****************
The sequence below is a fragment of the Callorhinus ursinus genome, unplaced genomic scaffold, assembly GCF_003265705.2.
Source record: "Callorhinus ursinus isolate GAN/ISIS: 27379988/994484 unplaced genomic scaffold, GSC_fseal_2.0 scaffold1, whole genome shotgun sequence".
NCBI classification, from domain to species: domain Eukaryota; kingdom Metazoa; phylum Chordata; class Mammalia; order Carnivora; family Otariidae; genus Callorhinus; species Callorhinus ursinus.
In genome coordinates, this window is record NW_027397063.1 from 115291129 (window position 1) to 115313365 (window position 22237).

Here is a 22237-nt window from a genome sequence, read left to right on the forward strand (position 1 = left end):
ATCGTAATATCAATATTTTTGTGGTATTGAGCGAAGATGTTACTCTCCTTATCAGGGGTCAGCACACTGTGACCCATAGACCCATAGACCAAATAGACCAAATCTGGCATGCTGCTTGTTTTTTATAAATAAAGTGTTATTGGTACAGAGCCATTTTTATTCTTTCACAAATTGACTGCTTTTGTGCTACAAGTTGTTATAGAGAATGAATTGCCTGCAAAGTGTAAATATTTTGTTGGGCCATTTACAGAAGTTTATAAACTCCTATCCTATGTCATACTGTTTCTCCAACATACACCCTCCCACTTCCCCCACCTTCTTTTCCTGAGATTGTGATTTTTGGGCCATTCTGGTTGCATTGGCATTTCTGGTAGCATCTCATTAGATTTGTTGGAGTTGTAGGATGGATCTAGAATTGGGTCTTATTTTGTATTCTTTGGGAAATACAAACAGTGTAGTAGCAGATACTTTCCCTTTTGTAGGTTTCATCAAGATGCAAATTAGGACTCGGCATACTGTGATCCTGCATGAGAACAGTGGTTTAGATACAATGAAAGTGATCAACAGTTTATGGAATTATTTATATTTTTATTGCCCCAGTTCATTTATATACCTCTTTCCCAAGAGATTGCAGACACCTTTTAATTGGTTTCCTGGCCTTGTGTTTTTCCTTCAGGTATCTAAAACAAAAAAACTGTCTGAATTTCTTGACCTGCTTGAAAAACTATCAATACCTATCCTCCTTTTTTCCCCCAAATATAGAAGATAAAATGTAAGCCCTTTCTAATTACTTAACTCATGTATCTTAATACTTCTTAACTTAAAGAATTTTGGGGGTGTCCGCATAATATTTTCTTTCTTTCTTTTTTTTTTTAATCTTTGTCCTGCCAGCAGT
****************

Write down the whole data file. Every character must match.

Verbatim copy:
The sequence below is a fragment of the Callorhinus ursinus genome, unplaced genomic scaffold, assembly GCF_003265705.2.
Source record: "Callorhinus ursinus isolate GAN/ISIS: 27379988/994484 unplaced genomic scaffold, GSC_fseal_2.0 scaffold1, whole genome shotgun sequence".
NCBI classification, from domain to species: domain Eukaryota; kingdom Metazoa; phylum Chordata; class Mammalia; order Carnivora; family Otariidae; genus Callorhinus; species Callorhinus ursinus.
In genome coordinates, this window is record NW_027397063.1 from 115291129 (window position 1) to 115313365 (window position 22237).

Here is a 22237-nt window from a genome sequence, read left to right on the forward strand (position 1 = left end):
ATCGTAATATCAATATTTTTGTGGTATTGAGCGAAGATGTTACTCTCCTTATCAGGGGTCAGCACACTGTGACCCATAGACCCATAGACCAAATAGACCAAATCTGGCATGCTGCTTGTTTTTTATAAATAAAGTGTTATTGGTACAGAGCCATTTTTATTCTTTCACAAATTGACTGCTTTTGTGCTACAAGTTGTTATAGAGAATGAATTGCCTGCAAAGTGTAAATATTTTGTTGGGCCATTTACAGAAGTTTATAAACTCCTATCCTATGTCATACTGTTTCTCCAACATACACCCTCCCACTTCCCCCACCTTCTTTTCCTGAGATTGTGATTTTTGGGCCATTCTGGTTGCATTGGCATTTCTGGTAGCATCTCATTAGATTTGTTGGAGTTGTAGGATGGATCTAGAATTGGGTCTTATTTTGTATTCTTTGGGAAATACAAACAGTGTAGTAGCAGATACTTTCCCTTTTGTAGGTTTCATCAAGATGCAAATTAGGACTCGGCATACTGTGATCCTGCATGAGAACAGTGGTTTAGATACAATGAAAGTGATCAACAGTTTATGGAATTATTTATATTTTTATTGCCCCAGTTCATTTATATACCTCTTTCCCAAGAGATTGCAGACACCTTTTAATTGGTTTCCTGGCCTTGTGTTTTTCCTTCAGGTATCTAAAACAAAAAAACTGTCTGAATTTCTTGACCTGCTTGAAAAACTATCAATACCTATCCTCCTTTTTTCCCCCAAATATAGAAGATAAAATGTAAGCCCTTTCTAATTACTTAACTCATGTATCTTAATACTTCTTAACTTAAAGAATTTTGGGGGTGTCCGCATAATATTTTCTTTCTTTCTTTTTTTTTTTAATCTTTGTCCTGCCAGCAGT